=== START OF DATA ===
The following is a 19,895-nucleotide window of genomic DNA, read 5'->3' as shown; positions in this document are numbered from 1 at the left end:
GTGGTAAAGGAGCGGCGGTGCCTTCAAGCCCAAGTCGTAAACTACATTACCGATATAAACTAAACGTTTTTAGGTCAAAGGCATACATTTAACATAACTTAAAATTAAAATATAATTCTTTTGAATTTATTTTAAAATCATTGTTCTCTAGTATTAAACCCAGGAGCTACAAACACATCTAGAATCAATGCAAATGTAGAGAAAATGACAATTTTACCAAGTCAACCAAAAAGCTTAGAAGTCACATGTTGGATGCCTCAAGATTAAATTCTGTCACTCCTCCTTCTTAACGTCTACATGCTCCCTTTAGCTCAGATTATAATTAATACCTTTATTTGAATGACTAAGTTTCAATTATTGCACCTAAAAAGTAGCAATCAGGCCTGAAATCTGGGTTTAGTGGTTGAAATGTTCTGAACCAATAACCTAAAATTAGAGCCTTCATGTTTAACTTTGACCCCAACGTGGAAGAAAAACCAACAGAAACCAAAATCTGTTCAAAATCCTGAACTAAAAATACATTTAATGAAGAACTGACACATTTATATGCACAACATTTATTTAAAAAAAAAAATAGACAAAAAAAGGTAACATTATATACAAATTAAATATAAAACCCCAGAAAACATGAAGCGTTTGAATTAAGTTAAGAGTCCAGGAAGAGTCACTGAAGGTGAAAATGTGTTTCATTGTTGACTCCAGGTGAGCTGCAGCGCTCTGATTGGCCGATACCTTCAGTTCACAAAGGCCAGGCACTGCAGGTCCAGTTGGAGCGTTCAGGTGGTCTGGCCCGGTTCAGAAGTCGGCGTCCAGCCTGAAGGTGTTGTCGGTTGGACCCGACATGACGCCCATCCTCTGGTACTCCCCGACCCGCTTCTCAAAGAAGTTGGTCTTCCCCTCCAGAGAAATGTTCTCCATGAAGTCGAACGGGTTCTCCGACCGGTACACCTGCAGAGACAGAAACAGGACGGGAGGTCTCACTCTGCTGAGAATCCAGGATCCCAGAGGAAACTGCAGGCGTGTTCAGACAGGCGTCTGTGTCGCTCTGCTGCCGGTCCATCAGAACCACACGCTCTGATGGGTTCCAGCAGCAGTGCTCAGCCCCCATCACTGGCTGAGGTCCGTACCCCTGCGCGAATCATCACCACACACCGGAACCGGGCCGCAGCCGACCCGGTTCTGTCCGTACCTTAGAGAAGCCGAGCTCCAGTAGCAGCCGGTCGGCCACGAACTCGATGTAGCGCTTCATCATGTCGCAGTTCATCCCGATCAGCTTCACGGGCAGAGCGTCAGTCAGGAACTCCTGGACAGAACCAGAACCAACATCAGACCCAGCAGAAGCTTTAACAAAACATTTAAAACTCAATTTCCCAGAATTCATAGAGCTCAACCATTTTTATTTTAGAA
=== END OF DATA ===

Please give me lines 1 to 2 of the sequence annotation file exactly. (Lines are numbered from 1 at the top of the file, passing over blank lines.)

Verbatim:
The following is a 19,895-nucleotide window of genomic DNA, read 5'->3' as shown; positions in this document are numbered from 1 at the left end:
GTGGTAAAGGAGCGGCGGTGCCTTCAAGCCCAAGTCGTAAACTACATTACCGATATAAACTAAACGTTTTTAGGTCAAAGGCATACATTTAACATAACTTAAAATTAAAATATAATTCTTTTGAATTTATTTTAAAATCATTGTTCTCTAGTATTAAACCCAGGAGCTACAAACACATCTAGAATCAATGCAAATGTAGAGAAAATGACAATTTTACCAAGTCAACCAAAAAGCTTAGAAGTCACATGTTGGATGCCTCAAGATTAAATTCTGTCACTCCTCCTTCTTAACGTCTACATGCTCCCTTTAGCTCAGATTATAATTAATACCTTTATTTGAATGACTAAGTTTCAATTATTGCACCTAAAAAGTAGCAATCAGGCCTGAAATCTGGGTTTAGTGGTTGAAATGTTCTGAACCAATAACCTAAAATTAGAGCCTTCATGTTTAACTTTGACCCCAACGTGGAAGAAAAACCAACAGAAACCAAAATCTGTTCAAAATCCTGAACTAAAAATACATTTAATGAAGAACTGACACATTTATATGCACAACATTTATTTAAAAAAAAAAATAGACAAAAAAAGGTAACATTATATACAAATTAAATATAAAACCCCAGAAAACATGAAGCGTTTGAATTAAGTTAAGAGTCCAGGAAGAGTCACTGAAGGTGAAAATGTGTTTCATTGTTGACTCCAGGTGAGCTGCAGCGCTCTGATTGGCCGATACCTTCAGTTCACAAAGGCCAGGCACTGCAGGTCCAGTTGGAGCGTTCAGGTGGTCTGGCCCGGTTCAGAAGTCGGCGTCCAGCCTGAAGGTGTTGTCGGTTGGACCCGACATGACGCCCATCCTCTGGTACTCCCCGACCCGCTTCTCAAAGAAGTTGGTCTTCCCCTCCAGAGAAATGTTCTCCATGAAGTCGAACGGGTTCTCCGACCGGTACACCTGCAGAGACAGAAACAGGACGGGAGGTCTCACTCTGCTGAGAATCCAGGATCCCAGAGGAAACTGCAGGCGTGTTCAGACAGGCGTCTGTGTCGCTCTGCTGCCGGTCCATCAGAACCACACGCTCTGATGGGTTCCAGCAGCAGTGCTCAGCCCCCATCACTGGCTGAGGTCCGTACCCCTGCGCGAATCATCACCACACACCGGAACCGGGCCGCAGCCGACCCGGTTCTGTCCGTACCTTAGAGAAGCCGAGCTCCAGTAGCAGCCGGTCGGCCACGAACTCGATGTAGCGCTTCATCATGTCGCAGTTCATCCCGATCAGCTTCACGGGCAGAGCGTCAGTCAGGAACTCCTGGACAGAACCAGAACCAACATCAGACCCAGCAGAAGCTTTAACAAAACATTTAAAACTCAATTTCCCAGAATTCATAGAGCTCAACCATTTTTATTTTAGAA